Acetazolamide inhibits stimulated feline liver and gallbladder bicarbonate secretion
2002 (English)In: Acta Physiologica Scandinavica, ISSN 0001-6772, E-ISSN 1365-201X, Vol. 174, no 2, 117-123 p.Article in journal (Refereed) Published
Bile acidification is a key factor in preventing calcium carbonate precipitation and gallstone formation. Carbonic anhydrase II (CA II), that is inhibited by acetazolamide, plays a role in regulation of the acid-base balance in many tissues. This study examines the effect of acetazolamide on secretin- and vasoactive intestinal peptide (VIP)-stimulated gallbladder mucosal bicarbonate and acid secretion. Gallbladders in anaesthetized cats were perfused with a bicarbonate buffer bubbled with CO2 in air. In 20 experiments VIP (10 ╡g kg1 h1) and in 10 experiments secretin (4 ╡g kg1 h1) were infused continuously intravenous (i.v.). Hepatic bile and samples from the buffer before and after perfusion of the gallbladder were collected for calculation of ion and fluid transport. During basal conditions a continuous secretion of H+ by the gallbladder mucosa was seen. Intravenous infusion of vasoactive intestinal peptide (VIP) and secretin caused a secretion of bicarbonate from the gallbladder mucosa (P < 0.01). This secretion was reduced by intraluminal (i.l.) acetazolamide (P < 0.01). Bile flow was enhanced by infusion of VIP and secretin (P < 0.01) but this stimulated outflow was not affected by i.v. acetazolamide. The presence of CA II in the gallbladder was demonstrated by immunoblotting. Biliary CA activity has an important function in the regulation of VIP- and secretin-stimulated bicarbonate secretion across the gallbladder mucosa.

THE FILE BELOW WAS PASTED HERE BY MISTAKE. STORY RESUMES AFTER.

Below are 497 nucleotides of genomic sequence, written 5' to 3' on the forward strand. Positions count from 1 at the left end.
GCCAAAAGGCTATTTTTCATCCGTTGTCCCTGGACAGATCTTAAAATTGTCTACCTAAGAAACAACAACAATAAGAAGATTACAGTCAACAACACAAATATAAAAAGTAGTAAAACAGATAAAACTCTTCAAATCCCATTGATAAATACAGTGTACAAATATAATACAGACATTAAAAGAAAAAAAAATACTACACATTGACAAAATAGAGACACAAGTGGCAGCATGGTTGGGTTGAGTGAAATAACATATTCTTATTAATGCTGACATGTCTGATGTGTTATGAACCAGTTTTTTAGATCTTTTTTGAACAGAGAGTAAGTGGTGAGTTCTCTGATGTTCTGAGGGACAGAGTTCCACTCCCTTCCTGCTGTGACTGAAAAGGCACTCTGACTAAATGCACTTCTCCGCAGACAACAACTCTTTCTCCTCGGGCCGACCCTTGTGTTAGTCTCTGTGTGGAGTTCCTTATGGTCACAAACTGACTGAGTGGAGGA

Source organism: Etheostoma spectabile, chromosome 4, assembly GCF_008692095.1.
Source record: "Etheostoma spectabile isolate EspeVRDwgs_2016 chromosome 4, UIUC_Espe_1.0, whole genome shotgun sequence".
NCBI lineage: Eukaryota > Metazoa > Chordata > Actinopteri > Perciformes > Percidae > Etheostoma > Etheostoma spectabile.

Place, publisher, year, edition, pages
2002. Vol. 174, no 2, 117-123 p.
Medical and Health Sciences
IdentifiersURN: urn:nbn:se:liu:diva-25394DOI: 10.1046/j.1365-201X.2002.00929.xPubMedID: 11860373Local ID: 9837OAI: oai:DiVA.org:liu-25394DiVA: diva2:245723